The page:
I’ve been really stuck lately, as I mentioned in my mind-mapping post.
Yesterday, I made a big fat list of all the things that are getting me down (“problems”), so that I could face them and make a list of ways to make them better (“solutions”). Sometimes, it was enough to simply identify a problem – just naming it made me think, “Huh, okay, that’s what that was. I’m better now.” Some of them need fixing of a more complicated sort.
And then there are the A/B problems.
I want to save lots of money and I want to buy lots of things.
I want to lose weight and I want to eat junk food all the time.
I want to travel and I want to stay home.
I want to sleep late and I want to be productive in the mornings.
I want this thing and I want its opposite.
But I can’t have both.
But I want both. Really badly! And I get really attached to both, and I don’t want to give up either, and I get frustrated and upset and stuck. Stuck! I spiral down and circle around, looking at A and looking at B, wanting both – and really, often getting neither because I’m too stuck. I can’t get clear, can’t focus, can’t get unstuck.
The answer is C.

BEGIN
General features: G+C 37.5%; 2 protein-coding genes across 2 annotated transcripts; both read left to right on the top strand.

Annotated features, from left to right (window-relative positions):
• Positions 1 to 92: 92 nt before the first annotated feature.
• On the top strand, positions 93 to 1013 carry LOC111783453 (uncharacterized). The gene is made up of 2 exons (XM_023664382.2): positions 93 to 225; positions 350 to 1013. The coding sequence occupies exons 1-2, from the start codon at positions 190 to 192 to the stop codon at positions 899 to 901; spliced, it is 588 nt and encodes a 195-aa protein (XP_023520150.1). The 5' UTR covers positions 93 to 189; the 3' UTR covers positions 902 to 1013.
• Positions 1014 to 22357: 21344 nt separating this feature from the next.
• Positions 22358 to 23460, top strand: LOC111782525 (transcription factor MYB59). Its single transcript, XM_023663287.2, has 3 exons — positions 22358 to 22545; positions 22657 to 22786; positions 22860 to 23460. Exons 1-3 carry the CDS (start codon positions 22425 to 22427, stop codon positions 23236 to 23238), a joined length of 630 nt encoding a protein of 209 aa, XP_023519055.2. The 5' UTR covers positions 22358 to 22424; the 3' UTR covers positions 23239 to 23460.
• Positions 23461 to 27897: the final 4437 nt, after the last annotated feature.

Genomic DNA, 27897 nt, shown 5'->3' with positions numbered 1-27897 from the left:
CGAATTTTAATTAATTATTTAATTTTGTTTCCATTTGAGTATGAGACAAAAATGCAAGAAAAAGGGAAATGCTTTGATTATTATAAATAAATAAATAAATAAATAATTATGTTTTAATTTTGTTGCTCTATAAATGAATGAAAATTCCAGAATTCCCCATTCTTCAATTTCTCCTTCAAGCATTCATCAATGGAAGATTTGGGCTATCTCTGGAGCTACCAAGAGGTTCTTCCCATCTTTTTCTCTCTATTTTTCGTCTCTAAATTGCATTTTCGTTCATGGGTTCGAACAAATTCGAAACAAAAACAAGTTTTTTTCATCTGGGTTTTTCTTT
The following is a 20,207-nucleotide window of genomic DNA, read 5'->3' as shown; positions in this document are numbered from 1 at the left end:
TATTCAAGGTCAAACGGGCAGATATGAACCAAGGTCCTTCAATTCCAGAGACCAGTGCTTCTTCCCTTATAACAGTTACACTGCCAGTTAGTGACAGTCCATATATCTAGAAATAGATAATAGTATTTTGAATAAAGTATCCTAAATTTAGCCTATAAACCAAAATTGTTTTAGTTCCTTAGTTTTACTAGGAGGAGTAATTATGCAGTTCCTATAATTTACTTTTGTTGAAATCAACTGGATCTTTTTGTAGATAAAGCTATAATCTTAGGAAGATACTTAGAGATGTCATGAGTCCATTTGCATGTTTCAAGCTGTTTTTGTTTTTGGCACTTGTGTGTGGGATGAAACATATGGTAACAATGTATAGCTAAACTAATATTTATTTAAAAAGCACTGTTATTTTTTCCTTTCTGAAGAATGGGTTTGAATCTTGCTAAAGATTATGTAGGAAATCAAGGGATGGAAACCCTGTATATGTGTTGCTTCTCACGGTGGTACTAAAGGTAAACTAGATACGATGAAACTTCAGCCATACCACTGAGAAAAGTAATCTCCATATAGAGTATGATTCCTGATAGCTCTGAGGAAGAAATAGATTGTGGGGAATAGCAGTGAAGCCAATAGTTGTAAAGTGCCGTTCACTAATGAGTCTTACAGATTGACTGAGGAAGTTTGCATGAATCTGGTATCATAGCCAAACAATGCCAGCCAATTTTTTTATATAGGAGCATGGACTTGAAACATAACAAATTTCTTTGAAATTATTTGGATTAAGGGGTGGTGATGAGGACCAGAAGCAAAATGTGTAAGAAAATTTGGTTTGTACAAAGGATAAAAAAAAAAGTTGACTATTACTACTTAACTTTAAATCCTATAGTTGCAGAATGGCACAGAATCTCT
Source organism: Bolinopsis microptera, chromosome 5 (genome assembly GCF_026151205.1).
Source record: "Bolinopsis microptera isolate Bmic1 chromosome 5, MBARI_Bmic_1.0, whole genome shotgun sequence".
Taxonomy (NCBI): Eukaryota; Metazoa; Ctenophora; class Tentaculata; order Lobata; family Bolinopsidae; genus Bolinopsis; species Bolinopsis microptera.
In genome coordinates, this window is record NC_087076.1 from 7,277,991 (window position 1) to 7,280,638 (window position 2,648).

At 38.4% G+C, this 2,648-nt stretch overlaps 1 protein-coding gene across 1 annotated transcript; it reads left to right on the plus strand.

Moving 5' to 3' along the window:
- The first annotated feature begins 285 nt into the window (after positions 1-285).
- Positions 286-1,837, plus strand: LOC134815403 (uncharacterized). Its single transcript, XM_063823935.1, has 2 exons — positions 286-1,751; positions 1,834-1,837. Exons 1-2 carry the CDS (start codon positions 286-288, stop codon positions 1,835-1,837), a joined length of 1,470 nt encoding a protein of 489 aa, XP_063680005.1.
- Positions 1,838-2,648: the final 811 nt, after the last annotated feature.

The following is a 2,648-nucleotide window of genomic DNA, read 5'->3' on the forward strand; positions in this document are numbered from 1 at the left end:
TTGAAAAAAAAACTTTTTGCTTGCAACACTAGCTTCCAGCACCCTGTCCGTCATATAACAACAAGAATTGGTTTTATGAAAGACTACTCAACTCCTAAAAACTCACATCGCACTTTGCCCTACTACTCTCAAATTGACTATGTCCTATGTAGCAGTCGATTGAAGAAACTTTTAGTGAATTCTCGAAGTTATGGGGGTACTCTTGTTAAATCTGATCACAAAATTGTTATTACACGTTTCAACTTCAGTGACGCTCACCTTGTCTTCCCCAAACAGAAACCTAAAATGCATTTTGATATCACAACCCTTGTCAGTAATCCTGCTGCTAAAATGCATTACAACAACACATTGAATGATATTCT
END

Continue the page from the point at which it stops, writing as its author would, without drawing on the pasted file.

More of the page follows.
The trick isn’t in compromise. Compromising with yourself all too often ends in unhappiness and resentment.
The trick isn’t in alternating between A and B. Having both, in this case, means having neither half the time.
When we want A and B, what do we really want?
I want to save lots of money and I want to buy lots of things: for me, buying lots of things is a sign of financial security. If I’m free to spend tons of money, I don’t have money problems – but spending tons of money will, eventually, create money problems. So the trick there is to find new and different ways of feeling financially secure. Neither A nor B, but C.
I want to lose weight and I want to eat junk food all the time: what I really want is comfort. I want comfort in my body and I want comfort when I’m feeling scared or upset or threatened. Eating brings me comfort externally, but being overweight brings me a lack of internal comfort. The trick here is to find non-food ways of getting that comfort; reading, curling up with Pace and our kiddo, spending time with people who love me – or simply looking in the mirror and loving myself. Neither A nor B, but C. It’s not the lollipop, it’s “what problem are you trying to solve?”
When we’re divided, it’s a call for help. It means we have fallen out of alignment with ourselves. We’re no longer on our own team. Often, our inner child wants one thing and our talking selves (or brain or what have you) want something else, and this creates a back-and-forth split. Dissonance. Division. And that leads to resentment and unhappiness.
So the trick isn’t to compromise. It’s not to give in. It’s not to suck it up.
The trick is to realign. Listen. Take time to get at the heart of the matter, find out what you’re really needing – and then choose that.